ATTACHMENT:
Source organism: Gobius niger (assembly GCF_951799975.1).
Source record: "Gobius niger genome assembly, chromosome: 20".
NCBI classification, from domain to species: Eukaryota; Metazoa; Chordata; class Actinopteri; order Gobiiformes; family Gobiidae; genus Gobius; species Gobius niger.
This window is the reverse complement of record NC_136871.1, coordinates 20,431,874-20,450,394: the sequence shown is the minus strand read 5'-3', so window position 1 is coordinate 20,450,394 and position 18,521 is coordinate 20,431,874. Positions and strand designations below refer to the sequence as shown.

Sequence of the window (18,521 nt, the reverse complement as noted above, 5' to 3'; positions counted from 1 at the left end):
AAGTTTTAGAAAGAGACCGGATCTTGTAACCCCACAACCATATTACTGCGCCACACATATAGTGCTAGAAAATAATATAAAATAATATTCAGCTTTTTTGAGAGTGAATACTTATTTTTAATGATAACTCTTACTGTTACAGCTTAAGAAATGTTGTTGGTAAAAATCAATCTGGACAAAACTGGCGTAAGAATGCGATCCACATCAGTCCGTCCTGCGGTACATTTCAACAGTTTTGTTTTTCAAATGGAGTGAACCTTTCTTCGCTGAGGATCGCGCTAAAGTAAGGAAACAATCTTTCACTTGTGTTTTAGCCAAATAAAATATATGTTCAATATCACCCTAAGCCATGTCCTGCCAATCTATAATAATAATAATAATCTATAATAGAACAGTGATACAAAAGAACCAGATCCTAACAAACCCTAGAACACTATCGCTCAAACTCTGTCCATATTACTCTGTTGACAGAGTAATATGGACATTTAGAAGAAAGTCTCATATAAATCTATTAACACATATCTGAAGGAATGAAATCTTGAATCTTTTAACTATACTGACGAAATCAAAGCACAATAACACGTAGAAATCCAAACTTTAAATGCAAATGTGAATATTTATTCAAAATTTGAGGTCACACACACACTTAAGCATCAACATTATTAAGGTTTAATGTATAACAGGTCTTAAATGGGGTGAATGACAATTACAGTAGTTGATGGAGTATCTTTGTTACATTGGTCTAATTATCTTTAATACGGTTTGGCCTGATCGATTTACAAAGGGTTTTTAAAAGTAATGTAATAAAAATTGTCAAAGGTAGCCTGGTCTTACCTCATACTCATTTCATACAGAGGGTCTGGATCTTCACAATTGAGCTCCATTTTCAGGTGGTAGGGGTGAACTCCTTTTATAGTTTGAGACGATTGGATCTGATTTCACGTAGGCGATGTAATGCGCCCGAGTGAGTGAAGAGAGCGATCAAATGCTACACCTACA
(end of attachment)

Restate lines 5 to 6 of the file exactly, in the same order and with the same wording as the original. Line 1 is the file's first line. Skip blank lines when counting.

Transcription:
Sequence of the window (18,521 nt, the reverse complement as noted above, 5' to 3'; positions counted from 1 at the left end):
AAGTTTTAGAAAGAGACCGGATCTTGTAACCCCACAACCATATTACTGCGCCACACATATAGTGCTAGAAAATAATATAAAATAATATTCAGCTTTTTTGAGAGTGAATACTTATTTTTAATGATAACTCTTACTGTTACAGCTTAAGAAATGTTGTTGGTAAAAATCAATCTGGACAAAACTGGCGTAAGAATGCGATCCACATCAGTCCGTCCTGCGGTACATTTCAACAGTTTTGTTTTTCAAATGGAGTGAACCTTTCTTCGCTGAGGATCGCGCTAAAGTAAGGAAACAATCTTTCACTTGTGTTTTAGCCAAATAAAATATATGTTCAATATCACCCTAAGCCATGTCCTGCCAATCTATAATAATAATAATAATCTATAATAGAACAGTGATACAAAAGAACCAGATCCTAACAAACCCTAGAACACTATCGCTCAAACTCTGTCCATATTACTCTGTTGACAGAGTAATATGGACATTTAGAAGAAAGTCTCATATAAATCTATTAACACATATCTGAAGGAATGAAATCTTGAATCTTTTAACTATACTGACGAAATCAAAGCACAATAACACGTAGAAATCCAAACTTTAAATGCAAATGTGAATATTTATTCAAAATTTGAGGTCACACACACACTTAAGCATCAACATTATTAAGGTTTAATGTATAACAGGTCTTAAATGGGGTGAATGACAATTACAGTAGTTGATGGAGTATCTTTGTTACATTGGTCTAATTATCTTTAATACGGTTTGGCCTGATCGATTTACAAAGGGTTTTTAAAAGTAATGTAATAAAAATTGTCAAAGGTAGCCTGGTCTTACCTCATACTCATTTCATACAGAGGGTCTGGATCTTCACAATTGAGCTCCATTTTCAGGTGGTAGGGGTGAACTCCTTTTATAGTTTGAGACGATTGGATCTGATTTCACGTAGGCGATGTAATGCGCCCGAGTGAGTGAAGAGAGCGATCAAATGCTACACCTACA